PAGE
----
The U.S. House of Representatives passed H.R. 1418, the “Competitive Health Insurance Reform Act,” by a voice vote on September 21. The legislation, which was introduced back in early 2019 by Congressman Peter DeFazio (D-Oregon), would reduce the scope of the McCarran Ferguson Act’s antitrust exemption, which currently provides insurers with an exemption from the federal antitrust laws. … Continue Reading
The Department of Justice Antitrust Division has advised several pharmaceutical companies that they can share competitive information regarding the status of their respective efforts to develop a COVID-19 treatment without running afoul of the federal antitrust laws. Specifically, in a letter issued on July 23, the Antitrust Division stated that it had no intention to challenge a proposal by … Continue Reading
As healthcare providers around the country struggle to respond to patient needs during the Covid-19 crisis, many are reportedly struggling financially as well. In the past, this scenario has led to an increase in merger and acquisition activity, and many healthcare analysts are predicting an increase in such activity for the second half of the year and into 2021.
In … Continue Reading
Pharmacists can now engage in a new role in the battle against COVID-19 – testing patients for the virus. Recognizing the advanced health care training that pharmacists receive and the unique consumer access to community pharmacies during the Pandemic, the Florida Department of Health has designated pharmacists as medical professionals authorized to order and provide COVID-19 tests. Additionally, pharmacies, as … Continue Reading
Many employers are now making plans to have their employees return to the workplace. Based on recent alerts from the FBI, part of preparing to protect workers from COVID-19 at work should include protecting the company from falling prey to fraudsters. To do that, employers should put in place procedures to carefully screen vendors from whom they will purchase COVID-19 … Continue Reading
Just like the dose makes the poison, the claim makes the drug.
With a pandemic well underway, some marketers are offering products that they claim will treat or prevent COVID-19, the disease caused by the novel coronavirus. Without federal approval, however, anyone making claims about unapproved drugs risks is inviting a federal enforcement action. As a result, marketers should exercise … Continue Reading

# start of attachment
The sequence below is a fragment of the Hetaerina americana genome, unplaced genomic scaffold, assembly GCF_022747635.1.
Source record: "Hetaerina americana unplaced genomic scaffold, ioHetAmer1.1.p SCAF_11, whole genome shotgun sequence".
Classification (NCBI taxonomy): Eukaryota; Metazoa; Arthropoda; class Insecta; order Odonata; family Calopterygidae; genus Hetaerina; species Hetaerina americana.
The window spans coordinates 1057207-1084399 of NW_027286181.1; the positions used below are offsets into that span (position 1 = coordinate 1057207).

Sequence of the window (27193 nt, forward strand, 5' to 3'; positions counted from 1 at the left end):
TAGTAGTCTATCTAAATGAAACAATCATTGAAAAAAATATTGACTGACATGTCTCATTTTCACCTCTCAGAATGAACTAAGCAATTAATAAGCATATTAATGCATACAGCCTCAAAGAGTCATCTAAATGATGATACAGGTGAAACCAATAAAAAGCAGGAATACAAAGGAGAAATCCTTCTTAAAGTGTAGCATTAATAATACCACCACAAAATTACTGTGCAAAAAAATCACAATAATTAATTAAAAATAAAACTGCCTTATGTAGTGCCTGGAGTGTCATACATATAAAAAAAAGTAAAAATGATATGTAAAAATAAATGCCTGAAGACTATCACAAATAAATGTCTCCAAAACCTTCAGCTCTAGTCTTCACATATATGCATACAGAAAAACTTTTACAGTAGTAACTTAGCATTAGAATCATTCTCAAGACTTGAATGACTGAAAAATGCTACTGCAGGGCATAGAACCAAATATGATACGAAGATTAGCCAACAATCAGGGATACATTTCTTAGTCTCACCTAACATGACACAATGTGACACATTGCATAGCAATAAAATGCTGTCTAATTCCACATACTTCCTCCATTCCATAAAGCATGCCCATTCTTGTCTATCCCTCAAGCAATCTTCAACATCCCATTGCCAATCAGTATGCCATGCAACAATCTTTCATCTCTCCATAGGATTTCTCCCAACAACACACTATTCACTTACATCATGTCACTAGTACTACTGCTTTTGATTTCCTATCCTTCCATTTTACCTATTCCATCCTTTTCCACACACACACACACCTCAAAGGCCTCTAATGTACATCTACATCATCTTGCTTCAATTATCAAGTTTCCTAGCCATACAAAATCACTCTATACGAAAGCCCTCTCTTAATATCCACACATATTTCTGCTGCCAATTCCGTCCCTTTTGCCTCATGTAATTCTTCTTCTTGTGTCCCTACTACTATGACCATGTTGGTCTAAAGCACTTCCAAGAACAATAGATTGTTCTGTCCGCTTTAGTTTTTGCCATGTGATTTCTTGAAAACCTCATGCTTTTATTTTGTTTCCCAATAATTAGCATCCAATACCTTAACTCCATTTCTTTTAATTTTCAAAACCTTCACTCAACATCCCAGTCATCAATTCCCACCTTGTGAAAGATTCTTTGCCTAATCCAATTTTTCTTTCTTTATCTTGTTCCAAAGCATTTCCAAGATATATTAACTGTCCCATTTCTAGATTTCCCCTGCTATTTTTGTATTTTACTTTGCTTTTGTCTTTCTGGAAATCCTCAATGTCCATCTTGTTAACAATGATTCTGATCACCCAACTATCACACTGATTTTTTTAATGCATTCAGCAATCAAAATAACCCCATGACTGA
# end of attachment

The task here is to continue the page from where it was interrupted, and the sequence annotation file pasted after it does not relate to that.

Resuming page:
While this period of crisis due to the pandemic has led competitors to cooperate, the crisis does not serve as an excuse for anticompetitve conduct. The Department of Justice Antitrust Division (the “Antitrust Division”) and the Federal Trade Commission (the “FTC” and with the Antitrust Division, the “Agencies”) have issued a warning to the healthcare industry that, while combatting the … Continue Reading
California has joined the growing ranks of states, as well as the federal government, in efforts to facilitate the efficient provision of healthcare services during the pandemic. Accordingly, in response to federal agency updates with respect to relaxations to existing requirements related to telehealth services, California’s Governor Gavin Newsom issued an Executive Order No. 43-20 on April 3, 2020 (the … Continue Reading
The Department of Justice Antitrust Division (the “Antitrust Division”) has granted its approval to a plan by a group of medical supply manufacturers to collaborate in response to the COVID-19 pandemic. In a business review letter issued on April 4, the Antitrust Division stated that McKesson Corp., Cardinal Health, Owens & Minor, Medline Industries and Henry Schein Inc. could work … Continue Reading
North Carolina has drastically expanded its telehealth services during the COVID-19 pandemic in order to give individuals increased access to remote care. The following article outlines many of the important changes implemented.
Health and welfare benefit plans and insurers are affected by various provisions of the Coronavirus Aid, Relief, and Economic Security Act (CARES Act) passed on March 27, 2020. In addition to provisions impacting tax-qualified retirement plans and executive compensation (summarized here), the CARES Act affects coverage of diagnostic testing, preventive services, telehealth services, and drug reimbursement. Here are the … Continue Reading
As with other states, in response to the COVID-19 pandemic and the guidance that the federal government has issued (see here), Governor Abbott of Texas issued a disaster declaration on March 13, 2020 (the Disaster Declaration) resulting in the loosening of certain existing telemedicine and telehealth related requirements in Texas.
For current license holders, the Texas … Continue Reading